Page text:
Despite game developers knowing that there’s a rise in female gamers, there’s a broad definition of what ‘gaming’ is due to the various types of game genres there are. While we know there’s more female gamers, it doesn’t necessarily mean that most females are playing these blockbuster action games, and could instead be focusing on smartphone gaming, simulation gaming and such. But of course this is all stereotypical which is the exact problem – the gaming industry relies on stereotypes (Dietz 1998). It stereotypes the male protagonist to be hegemonic and masculine due to that’s what’s stereotypically expected from an action hero, it’s stereotypical that the females are used as sexual stimulus, since that’s an old fashioned tradition from the past and the industry still relies on the stereotype that action games are more for males than females (Hoffswell 2011). There’s also a huge stereotype with heterosexuality, it assumes that male gamers will enjoy the male gaze due to them being straight, that the female gamers will enjoy the handsome protagonist due to them being straight, and that the protagonists are usually heterosexual due to appealing to mass homophobic audiences.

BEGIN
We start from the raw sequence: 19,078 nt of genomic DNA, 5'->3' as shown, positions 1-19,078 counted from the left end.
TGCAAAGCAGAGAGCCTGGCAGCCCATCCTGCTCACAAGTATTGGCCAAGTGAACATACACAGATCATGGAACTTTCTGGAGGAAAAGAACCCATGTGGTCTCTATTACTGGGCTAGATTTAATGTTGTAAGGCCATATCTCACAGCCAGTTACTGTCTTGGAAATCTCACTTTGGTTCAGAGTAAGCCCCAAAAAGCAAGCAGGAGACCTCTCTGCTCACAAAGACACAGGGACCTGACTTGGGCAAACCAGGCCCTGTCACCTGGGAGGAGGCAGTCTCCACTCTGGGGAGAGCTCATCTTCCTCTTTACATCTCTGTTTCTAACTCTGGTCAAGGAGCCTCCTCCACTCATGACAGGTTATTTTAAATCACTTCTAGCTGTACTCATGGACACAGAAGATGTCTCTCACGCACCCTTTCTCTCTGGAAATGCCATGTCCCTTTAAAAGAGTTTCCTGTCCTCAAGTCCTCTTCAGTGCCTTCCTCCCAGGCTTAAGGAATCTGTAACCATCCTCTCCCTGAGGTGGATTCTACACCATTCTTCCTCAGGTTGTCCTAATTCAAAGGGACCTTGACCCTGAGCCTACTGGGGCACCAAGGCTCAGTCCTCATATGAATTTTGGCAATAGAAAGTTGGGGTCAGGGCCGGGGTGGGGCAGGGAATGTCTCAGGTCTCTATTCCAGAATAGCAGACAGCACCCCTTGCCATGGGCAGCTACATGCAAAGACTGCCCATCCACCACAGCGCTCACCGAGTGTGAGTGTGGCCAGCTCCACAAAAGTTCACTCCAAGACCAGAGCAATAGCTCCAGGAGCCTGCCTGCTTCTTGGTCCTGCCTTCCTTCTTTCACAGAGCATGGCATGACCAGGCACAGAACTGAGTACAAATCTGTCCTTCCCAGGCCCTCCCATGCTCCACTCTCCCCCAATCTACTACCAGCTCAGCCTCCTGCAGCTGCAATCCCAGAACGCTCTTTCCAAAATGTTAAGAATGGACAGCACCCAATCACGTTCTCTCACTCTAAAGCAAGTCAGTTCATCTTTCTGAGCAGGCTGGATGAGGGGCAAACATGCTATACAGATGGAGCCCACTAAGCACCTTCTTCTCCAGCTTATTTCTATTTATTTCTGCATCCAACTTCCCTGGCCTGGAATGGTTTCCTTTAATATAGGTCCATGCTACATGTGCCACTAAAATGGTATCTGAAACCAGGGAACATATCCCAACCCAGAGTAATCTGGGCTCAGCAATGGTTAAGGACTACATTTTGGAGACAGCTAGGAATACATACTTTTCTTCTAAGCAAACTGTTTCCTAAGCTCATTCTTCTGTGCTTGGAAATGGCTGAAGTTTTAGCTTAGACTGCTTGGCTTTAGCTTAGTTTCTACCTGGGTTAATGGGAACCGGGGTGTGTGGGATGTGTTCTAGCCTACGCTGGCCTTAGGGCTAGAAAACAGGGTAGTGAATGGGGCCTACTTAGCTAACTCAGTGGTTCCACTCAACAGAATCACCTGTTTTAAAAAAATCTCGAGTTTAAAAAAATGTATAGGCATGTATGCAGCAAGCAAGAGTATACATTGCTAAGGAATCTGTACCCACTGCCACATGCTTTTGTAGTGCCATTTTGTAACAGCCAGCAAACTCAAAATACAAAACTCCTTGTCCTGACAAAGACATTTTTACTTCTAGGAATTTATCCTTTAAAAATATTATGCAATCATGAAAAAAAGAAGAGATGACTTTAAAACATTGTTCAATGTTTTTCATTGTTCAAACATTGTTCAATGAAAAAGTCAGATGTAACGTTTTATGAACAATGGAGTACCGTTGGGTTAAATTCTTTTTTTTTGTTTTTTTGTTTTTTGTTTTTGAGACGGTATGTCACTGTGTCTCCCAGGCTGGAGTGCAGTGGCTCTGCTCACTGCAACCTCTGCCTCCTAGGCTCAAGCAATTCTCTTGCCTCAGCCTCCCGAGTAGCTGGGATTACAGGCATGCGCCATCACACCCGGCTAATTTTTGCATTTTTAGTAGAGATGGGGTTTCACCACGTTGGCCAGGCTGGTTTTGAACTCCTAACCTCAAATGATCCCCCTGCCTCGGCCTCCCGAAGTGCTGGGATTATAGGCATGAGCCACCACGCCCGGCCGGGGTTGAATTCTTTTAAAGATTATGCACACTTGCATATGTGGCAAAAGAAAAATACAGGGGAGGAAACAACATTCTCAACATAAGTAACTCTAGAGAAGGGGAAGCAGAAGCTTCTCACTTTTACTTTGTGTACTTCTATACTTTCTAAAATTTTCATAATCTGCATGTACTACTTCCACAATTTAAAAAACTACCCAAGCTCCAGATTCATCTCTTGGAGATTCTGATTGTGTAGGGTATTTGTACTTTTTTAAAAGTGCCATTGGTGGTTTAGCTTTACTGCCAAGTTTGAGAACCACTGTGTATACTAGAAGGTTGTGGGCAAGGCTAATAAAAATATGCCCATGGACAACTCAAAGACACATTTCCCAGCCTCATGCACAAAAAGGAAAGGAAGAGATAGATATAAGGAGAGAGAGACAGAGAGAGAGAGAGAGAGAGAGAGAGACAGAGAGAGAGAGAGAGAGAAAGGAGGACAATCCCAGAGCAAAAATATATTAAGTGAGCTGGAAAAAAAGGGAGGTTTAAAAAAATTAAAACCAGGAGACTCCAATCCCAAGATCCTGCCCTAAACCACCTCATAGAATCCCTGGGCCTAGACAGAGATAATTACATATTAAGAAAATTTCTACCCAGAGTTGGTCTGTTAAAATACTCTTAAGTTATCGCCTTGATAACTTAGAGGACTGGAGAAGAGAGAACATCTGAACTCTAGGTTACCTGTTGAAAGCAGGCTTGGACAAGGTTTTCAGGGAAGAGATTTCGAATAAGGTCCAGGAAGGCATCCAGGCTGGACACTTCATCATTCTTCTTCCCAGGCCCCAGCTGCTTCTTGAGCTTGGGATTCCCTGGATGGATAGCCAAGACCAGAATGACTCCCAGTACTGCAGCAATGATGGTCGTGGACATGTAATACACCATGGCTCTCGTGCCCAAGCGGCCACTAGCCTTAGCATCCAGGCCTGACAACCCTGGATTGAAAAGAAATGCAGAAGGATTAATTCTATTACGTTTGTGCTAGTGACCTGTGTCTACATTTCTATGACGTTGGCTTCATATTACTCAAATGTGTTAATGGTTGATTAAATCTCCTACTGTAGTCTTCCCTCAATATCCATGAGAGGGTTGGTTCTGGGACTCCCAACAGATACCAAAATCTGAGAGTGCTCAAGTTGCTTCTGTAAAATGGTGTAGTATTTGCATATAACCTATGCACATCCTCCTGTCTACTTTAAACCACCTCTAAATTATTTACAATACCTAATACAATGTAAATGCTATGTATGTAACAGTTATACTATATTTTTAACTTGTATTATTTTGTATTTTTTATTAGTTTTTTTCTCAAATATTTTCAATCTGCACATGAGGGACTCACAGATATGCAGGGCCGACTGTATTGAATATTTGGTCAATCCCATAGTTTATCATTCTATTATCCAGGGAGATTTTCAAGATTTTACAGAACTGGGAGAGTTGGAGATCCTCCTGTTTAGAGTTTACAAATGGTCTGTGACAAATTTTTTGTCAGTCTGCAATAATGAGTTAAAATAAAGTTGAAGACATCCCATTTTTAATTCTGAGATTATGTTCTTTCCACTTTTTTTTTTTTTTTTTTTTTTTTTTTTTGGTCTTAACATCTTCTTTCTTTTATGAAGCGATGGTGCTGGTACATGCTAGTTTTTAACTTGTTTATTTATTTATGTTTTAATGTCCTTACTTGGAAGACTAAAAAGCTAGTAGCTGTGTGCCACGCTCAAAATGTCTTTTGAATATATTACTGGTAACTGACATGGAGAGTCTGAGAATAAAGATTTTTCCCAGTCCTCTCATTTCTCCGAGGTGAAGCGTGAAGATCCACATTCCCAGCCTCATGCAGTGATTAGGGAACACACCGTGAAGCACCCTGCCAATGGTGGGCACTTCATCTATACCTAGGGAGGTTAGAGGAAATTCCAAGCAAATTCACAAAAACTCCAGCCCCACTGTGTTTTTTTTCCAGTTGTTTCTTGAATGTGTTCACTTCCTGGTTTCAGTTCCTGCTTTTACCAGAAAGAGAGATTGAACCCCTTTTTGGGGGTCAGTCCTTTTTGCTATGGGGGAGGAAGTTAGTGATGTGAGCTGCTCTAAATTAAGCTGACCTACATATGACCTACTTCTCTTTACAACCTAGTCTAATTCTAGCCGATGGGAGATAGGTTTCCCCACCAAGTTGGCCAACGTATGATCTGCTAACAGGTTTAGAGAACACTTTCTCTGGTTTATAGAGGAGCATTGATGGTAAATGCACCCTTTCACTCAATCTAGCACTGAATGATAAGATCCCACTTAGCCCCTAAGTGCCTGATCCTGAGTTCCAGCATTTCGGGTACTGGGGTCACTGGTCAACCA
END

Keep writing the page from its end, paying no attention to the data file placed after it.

A major element of video game sexualization comes in the form of the ‘Male Gaze’ theory, first introduced by Laura Mulvey that has become well established and often noted by critics across media platforms. Mulvey argued that platforms of the media enforce a Male Gaze where mainly female characters are sexually objectified, whether discretely by a few camera shots with focus on female body parts, or more evidently where women are literally stripped to near to nothing to appeal the view of a heterosexual male. Gaze, as an analytical term, refers to the relationship between the viewer and the viewed. The one who gazes, the viewer, is generally looking at the viewed object (or being) with some desire or fantasy projection – why else would it be a gaze, not a glance? The theory goes that when one is gazed at, the person being viewed loses some sense of autonomy (Hoffswell 2011). You realize you are the subject of scrutiny, and it makes you self-conscious, or at least more self-aware. Mulvey argues that the attention on the female form puts the viewer in the eyes of a male and reduces the role of a female character into two function; an erotic object for the characters within the narrative to view or an erotic object for the spectators within the cinema to view (Hoffswell 2011).